Six Of The Best: The Support Band | NARC. | Reliably Informed | Music and Creative Arts News for Newcastle and the North East

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Chris Riley of local rock n rollers The False Poets and noise artist Whitevanperil (WVP) join forces to create a new musical entity, The Support Band. They release their new EP, Oceans Of The Moon, a spacious, cinematic indie/prog offering, which sees the tracks seamlessly blended for a more immersive listening experience.

The duo tell us here of some of their influences via a six of the best…

Chris: The Famous Jug Band –  A Leaf Must Fall
Despite our proggy, spacey leanings, we’re big fans of folk music in the Support Band and this song is a great example of how fine it can be. Briefly running in the late 60s and early 70s, The Famous Jug Band were born of the Cornish folk scene, which Clive Palmer of the band described as being like Heaven at that time. A Leaf Must Fall is the stand-out track from their debut album Sunshine Possibilities. Jill Johnson’s vocal is perfect, backed by two guitars. I don’t think it’s on Spotify, but someone’s uploaded it to YouTube if you want to check it out.

WVP: Merzbow unlabelled cassette (1993)
I’ve no idea now who actually gave me this cassette, I just remember it being passed to me in college sometime in 1993. Home recorded onto an old TDK 90 cassette it just had a photocopy image stuck to the box of some sort of black… shape. No words. The music was like nothing I had heard before, at first just noise but something drew me in to just keep listening as if unsure if it was a real thing. I loved it. It abused my ears as much as I sadly abused the tape as a few years later, it turned to a twisted mess. Quite a suitable end to its use I feel. I did though discover the artist, it was Merzbow and the music was a randomly edited collection from an album called ‘Metalvelodrome (Exposition Of Electro-Vivisection)’. I was never the same again, it was like a secret music, private and made to listen to alone, in the dark. A year or so later, I picked up more by Merzbow and love it all to this day, becoming quite an influence on my solo work. But that old TDK cassette was my gateway drug into a whole world of noise and creativity. Still, I have no idea who gave it to me.

Chris: Pink Floyd – The Piper at the Gates of Dawn
If I had to pick one album to listen to until the end of my days it would be the Floyd’s debut. Pete Townshend said he was disappointed that it did not reflect their live performances so much and was more of a pop record than it should have been, but I don’t know about that. To me the sounds are really evocative and inventive from the cat-like sounds of the guitar on Lucifer Sam to the dislocation of Interstellar Overdrive. Syd Barrett’s sister Rosemary said it will be fresh in a hundred years’ time and she’s absolutely right about that.

WVP: Frightened (Track by The Fall from the album Live At The Witch Trials 1979)
I always wish I’d been in The Fall. No idea what I’d be doing as my musical ability is debatable. I’m 100% sure Mark E Smith would have hated me. This song is a pretty hateful rant against life, people, time and quite possibly the most beautiful song I have ever heard. Track 1 on their debut album, they really could have just stopped here and still been one of the most important British bands of all time. It has everything, sounding like some perverted children’s song, guitar running all over it like a train and the words, almost spat out like it is his final words, his swan song. Again, Track 1 on the debut album in 1979. The Fall never sounded better than this as they didn’t need too, the template was set in place. All the 80s – 90s indie bands made a good living from trying to sound like this. No one got close. “Cause I’m in a trance, and I sweat, I don’t want to dance, I want to go home”, indeed.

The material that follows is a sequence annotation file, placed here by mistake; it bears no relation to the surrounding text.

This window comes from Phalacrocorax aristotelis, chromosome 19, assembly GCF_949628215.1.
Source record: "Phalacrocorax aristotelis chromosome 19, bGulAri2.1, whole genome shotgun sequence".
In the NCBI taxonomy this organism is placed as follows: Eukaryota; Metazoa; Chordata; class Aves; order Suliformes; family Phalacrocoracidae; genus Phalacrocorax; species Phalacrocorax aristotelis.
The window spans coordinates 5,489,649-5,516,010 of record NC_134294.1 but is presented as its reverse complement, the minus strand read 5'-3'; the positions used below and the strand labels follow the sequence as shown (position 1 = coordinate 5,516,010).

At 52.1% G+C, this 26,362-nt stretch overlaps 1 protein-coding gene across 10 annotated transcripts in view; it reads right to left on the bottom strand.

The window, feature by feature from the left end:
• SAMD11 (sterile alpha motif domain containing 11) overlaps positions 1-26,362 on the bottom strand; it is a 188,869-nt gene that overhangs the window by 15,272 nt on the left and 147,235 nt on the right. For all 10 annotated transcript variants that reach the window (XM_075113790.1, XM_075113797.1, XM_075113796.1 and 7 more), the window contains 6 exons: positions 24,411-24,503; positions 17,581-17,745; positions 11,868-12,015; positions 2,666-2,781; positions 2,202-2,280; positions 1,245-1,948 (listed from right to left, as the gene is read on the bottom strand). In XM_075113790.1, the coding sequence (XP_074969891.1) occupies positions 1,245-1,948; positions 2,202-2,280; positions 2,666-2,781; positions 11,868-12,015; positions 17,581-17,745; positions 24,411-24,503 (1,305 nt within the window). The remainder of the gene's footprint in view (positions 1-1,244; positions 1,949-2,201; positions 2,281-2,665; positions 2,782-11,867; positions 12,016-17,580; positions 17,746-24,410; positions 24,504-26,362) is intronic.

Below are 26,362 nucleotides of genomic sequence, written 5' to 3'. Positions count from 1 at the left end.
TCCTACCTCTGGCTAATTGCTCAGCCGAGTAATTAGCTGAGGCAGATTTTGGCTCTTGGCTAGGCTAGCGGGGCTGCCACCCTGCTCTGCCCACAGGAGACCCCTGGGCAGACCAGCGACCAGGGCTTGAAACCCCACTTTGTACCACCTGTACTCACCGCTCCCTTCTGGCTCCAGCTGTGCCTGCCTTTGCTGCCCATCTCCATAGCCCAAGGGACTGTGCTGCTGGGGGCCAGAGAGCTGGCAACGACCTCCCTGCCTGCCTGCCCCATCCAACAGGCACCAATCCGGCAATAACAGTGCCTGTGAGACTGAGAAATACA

Chris: Pennies From Heaven (BBC TV)
I’d just like to take this opportunity to encourage people to watch this, if they haven’t done so already. I’m not sure if it’s on any streaming services. I got the DVDs from eBay for less than a fiver. From 1978, this series announced Bob Hoskins as a top actor. He plays the part of a hopelessly flawed sheet music salesman in 1930s Britain. It consists of six feature length episodes. It starts off brilliantly and doesn’t let up. The acting is great and the writing is first class. There isn’t a wasted line. It’s a funny, tragic, life-affirming Dennis Potter master-class.

WVP: ‘England’s Dreaming: Sex Pistols and Punk Rock’ By Jon Savage (Faber and Faber, 1991)
I missed punk, being born in 1972 I was too busy with my Lego. Late to the party, I did all I could to submerge myself in anything I could find during my teens and later. This book, ‘England’s Dreaming’ was like a bible, (Along with ’12 Days on the Road: The Sex Pistols and America’ by Noel E. Monk), full of all the important facts, moments and artifacts of the movement. I loved it, I loved it all. It still felt close but was far enough away to have the air of another time and place. Before the likes of Google, the lists of books, magazines, records here were like maps in the library and second-hand record shops around Newcastle. I’d start to read up on Guy Debord and his work with ‘Situationist International’, pick up records by ‘The New York Dolls’ & ‘The Ramones’. Reading back now, it’s interesting where my interest is drawn too. Then, it was all about ‘The Sex Pistols’ but now, the gloss has faded and really anything about ‘The Clash’ stands out, never ones to stand still, they shot out of punk and kept running, evolving, inspiring. If this book taught me anything, it is that you only ever need to learn three chords on guitar. Maybe one day, I will.

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